The United Nations Population Fund (UNFPA) in Sri Lanka marked International Day of Peace with the launch of the key findings of a study on ‘The Potential Role of Young Leaders and Volunteers in Preventing Violent Extremism in Sri Lanka’ and the launch of the ‘Youth Peace Panel’. UN Resident Coordinator in Sri Lanka Hanaa Singer spoke at the event held at the Lakshman Kadirgamar Centre on 17.09.2019.
Excerpts of the speech are below:
The study presented today (Tuesday 17 September) is an important contribution to understanding the diversity and complexity of young people’s engagement in preventing violent extremism and contributing to positive social cohesion here in Sri Lanka.
In my years as a humanitarian and development worker I have encountered extremism in many forms and in many contexts – in Syria, in Burundi I have seen how seeds of mistrust and exclusion can grow into permeating fears that become fertile ground for hatred, polarization, radicalization, violence and terror.
The threat of violent extremism is not limited to any one religion, nationality or ethnic group. Extremists have warped the peaceful values of religions and brutally murdered thousands of innocents around the world.
The UN has been working on countering and preventing violent extremism in countries across the world, in coordination with national governments. Central to this effort is prevention, which is why studies like the one presented today are important. Studies of this nature focus on understanding and addressing the root causes of extremism in order to ensure that the most vulnerable groups are not targeted by those seeking to cause havoc and tear apart the social fabric.
As noted by the Secretary-General there is no single pathway to violent extremism. But we know that extremism flourishes when human rights are violated, political space is shrunk, aspirations for inclusion are ignored, and too many people – especially young people – lack prospects and meaning in their lives.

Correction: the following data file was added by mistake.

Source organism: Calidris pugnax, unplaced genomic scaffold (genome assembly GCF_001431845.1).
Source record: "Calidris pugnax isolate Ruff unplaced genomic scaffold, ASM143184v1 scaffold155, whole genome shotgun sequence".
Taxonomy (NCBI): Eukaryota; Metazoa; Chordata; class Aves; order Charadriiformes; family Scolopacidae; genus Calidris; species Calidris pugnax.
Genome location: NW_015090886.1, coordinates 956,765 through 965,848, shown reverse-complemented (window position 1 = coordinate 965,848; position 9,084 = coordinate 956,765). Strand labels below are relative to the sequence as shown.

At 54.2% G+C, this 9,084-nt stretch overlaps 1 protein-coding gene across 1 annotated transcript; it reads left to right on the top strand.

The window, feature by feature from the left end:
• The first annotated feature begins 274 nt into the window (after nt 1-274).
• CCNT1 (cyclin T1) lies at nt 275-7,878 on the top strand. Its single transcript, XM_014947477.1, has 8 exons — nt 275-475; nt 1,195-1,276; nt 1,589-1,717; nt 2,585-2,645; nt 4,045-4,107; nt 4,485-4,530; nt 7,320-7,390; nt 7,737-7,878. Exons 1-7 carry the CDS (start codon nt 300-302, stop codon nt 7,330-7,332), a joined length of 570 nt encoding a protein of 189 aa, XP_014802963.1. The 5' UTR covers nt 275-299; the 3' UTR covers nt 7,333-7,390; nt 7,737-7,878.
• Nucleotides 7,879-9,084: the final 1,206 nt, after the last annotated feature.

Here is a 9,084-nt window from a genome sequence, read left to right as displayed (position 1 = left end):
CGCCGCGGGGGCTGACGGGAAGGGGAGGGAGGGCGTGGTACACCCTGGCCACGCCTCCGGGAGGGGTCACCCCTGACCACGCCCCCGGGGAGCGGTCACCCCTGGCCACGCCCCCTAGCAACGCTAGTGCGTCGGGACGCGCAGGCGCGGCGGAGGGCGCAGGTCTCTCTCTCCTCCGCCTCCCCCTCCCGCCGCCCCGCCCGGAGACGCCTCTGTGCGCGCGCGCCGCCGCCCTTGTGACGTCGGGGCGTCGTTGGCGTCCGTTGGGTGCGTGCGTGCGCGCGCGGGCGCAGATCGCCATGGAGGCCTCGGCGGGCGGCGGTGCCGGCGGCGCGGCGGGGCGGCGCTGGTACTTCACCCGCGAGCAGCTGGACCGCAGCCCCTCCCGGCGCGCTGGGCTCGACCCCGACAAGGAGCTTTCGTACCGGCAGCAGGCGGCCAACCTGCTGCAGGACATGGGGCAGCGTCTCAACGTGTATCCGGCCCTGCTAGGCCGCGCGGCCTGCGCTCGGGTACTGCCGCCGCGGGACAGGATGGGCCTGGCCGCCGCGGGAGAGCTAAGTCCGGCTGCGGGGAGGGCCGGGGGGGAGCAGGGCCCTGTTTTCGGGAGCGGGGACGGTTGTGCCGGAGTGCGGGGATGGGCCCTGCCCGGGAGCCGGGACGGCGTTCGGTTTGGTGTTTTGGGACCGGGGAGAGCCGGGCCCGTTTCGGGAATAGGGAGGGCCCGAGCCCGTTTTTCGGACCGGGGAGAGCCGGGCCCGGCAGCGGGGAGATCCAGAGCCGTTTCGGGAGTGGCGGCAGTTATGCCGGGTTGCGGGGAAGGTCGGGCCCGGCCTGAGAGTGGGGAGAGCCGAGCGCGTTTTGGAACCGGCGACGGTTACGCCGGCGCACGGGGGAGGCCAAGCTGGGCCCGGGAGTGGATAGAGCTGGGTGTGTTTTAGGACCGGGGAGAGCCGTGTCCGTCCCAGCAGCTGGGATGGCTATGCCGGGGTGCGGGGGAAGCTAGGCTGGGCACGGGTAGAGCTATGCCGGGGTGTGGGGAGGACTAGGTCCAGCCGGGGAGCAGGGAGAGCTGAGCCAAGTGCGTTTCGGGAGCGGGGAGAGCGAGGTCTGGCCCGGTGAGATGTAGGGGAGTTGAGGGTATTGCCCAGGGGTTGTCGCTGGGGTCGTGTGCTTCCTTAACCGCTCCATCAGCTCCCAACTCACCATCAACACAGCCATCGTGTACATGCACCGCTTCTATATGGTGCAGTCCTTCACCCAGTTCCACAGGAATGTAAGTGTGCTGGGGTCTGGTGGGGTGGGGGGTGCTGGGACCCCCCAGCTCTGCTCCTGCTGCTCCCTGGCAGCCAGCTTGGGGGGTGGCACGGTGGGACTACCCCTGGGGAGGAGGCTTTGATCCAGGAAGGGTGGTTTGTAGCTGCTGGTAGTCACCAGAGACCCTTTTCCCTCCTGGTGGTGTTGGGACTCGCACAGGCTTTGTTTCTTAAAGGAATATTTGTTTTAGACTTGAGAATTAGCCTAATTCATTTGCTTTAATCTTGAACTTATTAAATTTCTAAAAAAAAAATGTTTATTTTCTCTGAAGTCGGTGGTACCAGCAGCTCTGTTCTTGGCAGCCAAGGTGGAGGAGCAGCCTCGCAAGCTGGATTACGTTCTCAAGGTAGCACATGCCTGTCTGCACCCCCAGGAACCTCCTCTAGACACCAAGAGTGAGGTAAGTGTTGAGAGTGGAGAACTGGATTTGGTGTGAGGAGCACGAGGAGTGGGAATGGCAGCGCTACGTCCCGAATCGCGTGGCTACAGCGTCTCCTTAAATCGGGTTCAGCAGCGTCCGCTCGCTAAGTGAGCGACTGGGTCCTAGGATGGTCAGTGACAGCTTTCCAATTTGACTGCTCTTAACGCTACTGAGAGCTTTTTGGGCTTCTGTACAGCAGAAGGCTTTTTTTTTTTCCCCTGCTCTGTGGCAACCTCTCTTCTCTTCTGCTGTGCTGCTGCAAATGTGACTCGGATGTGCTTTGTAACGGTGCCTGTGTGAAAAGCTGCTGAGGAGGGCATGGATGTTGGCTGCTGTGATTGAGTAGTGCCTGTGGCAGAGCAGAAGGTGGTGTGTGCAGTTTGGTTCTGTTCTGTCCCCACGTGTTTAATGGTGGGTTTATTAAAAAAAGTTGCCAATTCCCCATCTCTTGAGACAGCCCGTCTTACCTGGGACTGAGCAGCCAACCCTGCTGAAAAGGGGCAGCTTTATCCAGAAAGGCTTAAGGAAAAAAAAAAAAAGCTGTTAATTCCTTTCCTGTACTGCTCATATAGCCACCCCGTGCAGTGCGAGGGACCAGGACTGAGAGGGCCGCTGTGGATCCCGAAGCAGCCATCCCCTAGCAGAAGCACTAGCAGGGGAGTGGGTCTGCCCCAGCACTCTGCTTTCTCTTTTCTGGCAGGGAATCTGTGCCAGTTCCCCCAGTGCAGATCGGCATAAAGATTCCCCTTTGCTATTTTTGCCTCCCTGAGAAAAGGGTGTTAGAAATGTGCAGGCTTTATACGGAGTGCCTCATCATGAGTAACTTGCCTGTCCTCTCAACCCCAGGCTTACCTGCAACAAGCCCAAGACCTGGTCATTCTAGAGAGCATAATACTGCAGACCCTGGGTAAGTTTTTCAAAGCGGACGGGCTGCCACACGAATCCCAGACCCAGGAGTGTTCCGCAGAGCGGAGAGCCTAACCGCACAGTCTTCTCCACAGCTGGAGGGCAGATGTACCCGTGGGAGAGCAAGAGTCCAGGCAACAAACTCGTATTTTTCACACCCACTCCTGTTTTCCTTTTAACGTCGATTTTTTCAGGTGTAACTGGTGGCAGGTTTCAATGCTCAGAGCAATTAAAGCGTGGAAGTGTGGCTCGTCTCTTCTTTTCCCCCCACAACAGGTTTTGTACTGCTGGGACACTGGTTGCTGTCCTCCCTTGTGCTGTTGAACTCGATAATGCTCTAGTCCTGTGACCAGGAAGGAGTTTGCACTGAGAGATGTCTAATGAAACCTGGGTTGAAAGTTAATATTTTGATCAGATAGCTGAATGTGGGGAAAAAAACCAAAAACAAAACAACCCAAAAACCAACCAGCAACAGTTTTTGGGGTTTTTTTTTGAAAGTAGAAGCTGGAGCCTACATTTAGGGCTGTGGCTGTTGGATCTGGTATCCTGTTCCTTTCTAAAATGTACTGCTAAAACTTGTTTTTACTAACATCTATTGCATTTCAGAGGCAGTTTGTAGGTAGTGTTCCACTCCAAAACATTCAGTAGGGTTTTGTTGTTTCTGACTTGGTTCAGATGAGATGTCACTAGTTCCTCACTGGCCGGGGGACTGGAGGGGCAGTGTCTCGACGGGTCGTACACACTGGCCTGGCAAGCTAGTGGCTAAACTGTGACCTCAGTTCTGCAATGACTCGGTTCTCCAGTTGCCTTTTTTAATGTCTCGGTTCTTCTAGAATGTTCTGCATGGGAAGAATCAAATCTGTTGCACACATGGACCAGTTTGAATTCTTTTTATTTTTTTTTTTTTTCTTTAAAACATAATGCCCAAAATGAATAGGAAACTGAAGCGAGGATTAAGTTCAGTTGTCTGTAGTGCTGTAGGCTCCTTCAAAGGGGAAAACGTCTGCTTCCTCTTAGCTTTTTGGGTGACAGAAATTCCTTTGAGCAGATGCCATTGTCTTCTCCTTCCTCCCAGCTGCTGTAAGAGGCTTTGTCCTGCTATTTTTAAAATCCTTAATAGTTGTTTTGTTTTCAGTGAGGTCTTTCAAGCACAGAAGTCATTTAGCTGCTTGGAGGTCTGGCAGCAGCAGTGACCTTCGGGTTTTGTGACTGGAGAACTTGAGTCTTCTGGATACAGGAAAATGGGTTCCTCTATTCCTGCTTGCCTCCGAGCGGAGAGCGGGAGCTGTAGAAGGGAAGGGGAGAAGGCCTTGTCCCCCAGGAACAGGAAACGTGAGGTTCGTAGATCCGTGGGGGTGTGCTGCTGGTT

The UN Security Council Resolution 2250 on Youth, Peace and Security stressed the importance of reaching out to young people and recognizing their potential as peacebuilders. The resolution calls on governments to include young people in their institutions and mechanisms to prevent violent conflict and to support the work already being performed by youth in peace and security.
Here in Sri Lanka there are 4.4 million young people and each and every one of them has the potential to be a voice for peace, for tolerance, for celebrating diversity. Last week in this very auditorium I spoke to a room of young people who were so enthusiastic, so passionate and so full of ideas. We need to harness those ideas and that passion to inform policies, to create societies that are inclusive and to understand how we can fight the forces that seek to divide us.
I strongly believe that if we are to prevent violent extremism, we need to encourage communication between people and groups who don’t share the same worldviews or life experiences. These conversations open the door to understanding and embracing the complexity of other communities, instead of seeing the world through simplistic narratives. Young people by interacting with their peers come to understand the underlying causes of exclusion and address these by finding common ground on which they can build trust.
We need to engage them as partners in building resilience, as positive change-makers, because young women and girls, young men and boys, are central to creating a safer, more inclusive and prosperous world.
The Youth Peace Panel which brings together young people from across Sri Lanka endeavours to build this engagement – to give young people a voice in the conversation on peacebuilding policy making and to listen and engage with them through their peers.
The Youth Peace Panel being launched today aims to:
Connect young people at the grassroots level with key decision-making processes and platforms related to policies and plans that contribute towards peacebuilding efforts in Sri Lanka;
Empower youth to actively and meaningfully participate in the country’s development and peacebuilding processes as equal partners;
And represent the interests of youth regardless of their ethnicity, religion, geographic location, gender, physical ability, and advocate for their participation in key decision-making processes related to peacebuilding and development in Sri Lanka
I hope that it will be a platform for young peacebuilders to begin conversations that will build trust and understanding between communities and influence policy making to create a more inclusive society.
Addressing the Youth Peace Panel:
I wish you all the best and you can count on the support of the UN family as you move forward to create the Sri Lanka you envision. Always remember, diversity is a strengthen and never a threat – you as young people from across this beautifully diverse country are the best champions of this message.